In 2015, we also published an exciting new research that linked cholesterol and breast cancer. Our work was nicely featured as one of the new exciting discoveries from Imperial College.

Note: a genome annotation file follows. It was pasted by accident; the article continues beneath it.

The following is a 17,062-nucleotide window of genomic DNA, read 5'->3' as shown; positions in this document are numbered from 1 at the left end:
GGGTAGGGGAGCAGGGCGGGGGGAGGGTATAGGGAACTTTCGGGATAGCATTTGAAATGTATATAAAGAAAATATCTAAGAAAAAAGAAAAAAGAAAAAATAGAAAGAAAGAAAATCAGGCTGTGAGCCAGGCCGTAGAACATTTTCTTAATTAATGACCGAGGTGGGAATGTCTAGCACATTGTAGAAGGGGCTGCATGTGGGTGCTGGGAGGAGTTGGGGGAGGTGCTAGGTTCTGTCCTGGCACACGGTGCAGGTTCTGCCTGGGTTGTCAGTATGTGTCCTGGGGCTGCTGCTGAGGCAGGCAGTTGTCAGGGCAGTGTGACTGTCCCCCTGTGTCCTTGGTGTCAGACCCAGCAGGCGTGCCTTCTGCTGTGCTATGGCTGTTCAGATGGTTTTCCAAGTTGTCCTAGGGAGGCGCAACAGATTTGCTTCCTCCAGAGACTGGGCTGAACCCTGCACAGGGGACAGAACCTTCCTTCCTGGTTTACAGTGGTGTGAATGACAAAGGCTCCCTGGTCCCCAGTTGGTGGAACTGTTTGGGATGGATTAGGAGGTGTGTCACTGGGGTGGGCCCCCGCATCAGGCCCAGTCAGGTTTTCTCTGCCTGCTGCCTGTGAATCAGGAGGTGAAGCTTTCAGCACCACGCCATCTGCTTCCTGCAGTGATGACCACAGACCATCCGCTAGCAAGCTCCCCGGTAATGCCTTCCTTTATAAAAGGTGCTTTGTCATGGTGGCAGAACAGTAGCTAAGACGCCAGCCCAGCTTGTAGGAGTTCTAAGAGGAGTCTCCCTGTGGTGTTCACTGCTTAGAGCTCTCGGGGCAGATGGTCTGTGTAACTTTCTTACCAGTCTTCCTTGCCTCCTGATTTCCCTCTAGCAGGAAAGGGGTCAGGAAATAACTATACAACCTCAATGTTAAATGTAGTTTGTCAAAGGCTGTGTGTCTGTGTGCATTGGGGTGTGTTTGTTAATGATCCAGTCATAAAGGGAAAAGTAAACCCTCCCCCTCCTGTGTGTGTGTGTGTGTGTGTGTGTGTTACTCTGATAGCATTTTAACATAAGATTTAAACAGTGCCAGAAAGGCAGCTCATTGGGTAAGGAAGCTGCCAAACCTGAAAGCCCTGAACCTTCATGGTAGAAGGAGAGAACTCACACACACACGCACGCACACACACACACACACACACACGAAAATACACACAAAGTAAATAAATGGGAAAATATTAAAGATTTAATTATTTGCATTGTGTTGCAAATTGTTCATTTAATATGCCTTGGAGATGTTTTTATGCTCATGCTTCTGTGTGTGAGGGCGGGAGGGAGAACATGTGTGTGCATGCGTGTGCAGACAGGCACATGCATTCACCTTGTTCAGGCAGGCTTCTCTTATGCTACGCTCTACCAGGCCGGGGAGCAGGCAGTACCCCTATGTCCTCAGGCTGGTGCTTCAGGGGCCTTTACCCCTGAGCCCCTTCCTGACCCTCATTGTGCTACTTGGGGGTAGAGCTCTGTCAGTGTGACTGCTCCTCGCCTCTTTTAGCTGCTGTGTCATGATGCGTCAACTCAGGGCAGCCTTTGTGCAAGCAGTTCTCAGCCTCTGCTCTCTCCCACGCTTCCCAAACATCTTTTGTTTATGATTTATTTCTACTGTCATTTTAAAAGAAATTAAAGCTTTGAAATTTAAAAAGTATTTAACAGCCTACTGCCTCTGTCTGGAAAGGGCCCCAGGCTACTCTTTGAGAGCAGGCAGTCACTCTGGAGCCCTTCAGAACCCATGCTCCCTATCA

Patients with breast cancer are commonly divided in oestrogen receptor positive (~70%) and oestrogen receptor negative (~30%). Oestrogen receptor positive patients are treated with endocrine therapies for 5 years after initial surgery. These drugs are designed to block oestrogen receptor activation. Endocrine therapies come in different flavours and typically scientists have studied the development of resistance to these drugs as a common mechanism. In this study, we have found for the first time that the mechanisms of resistance to endocrine therapies are unique to each single agent. Resistance involved epigenetic reprogramming, meaning that cells adapted to each agent using extra-genetic (mutations etc..) mechanism. For example, cells that develop resistance to aromatase inhibitors strongly increase cholesterol production. Aromatase inhibitors are designed to remove oestrogens from the blood thus removing some of the fuel necessary for breast cancer growth. We found that breast cancer cells start refining an alternative fuel source independently and locally (this new fuel is called 27 hydroxyl cholesterol). Using statins (anti-cholesterol) we could partially inhibit some of the invasive phenotypes that evolved in AI resistant cells. More work is needed to translate these findings to the clinic, however, this paper has open the gates to important new developments in breast cancer research. Dr Perone is now following up these data and hopefully will identify practical ways to starve cells from all fuels.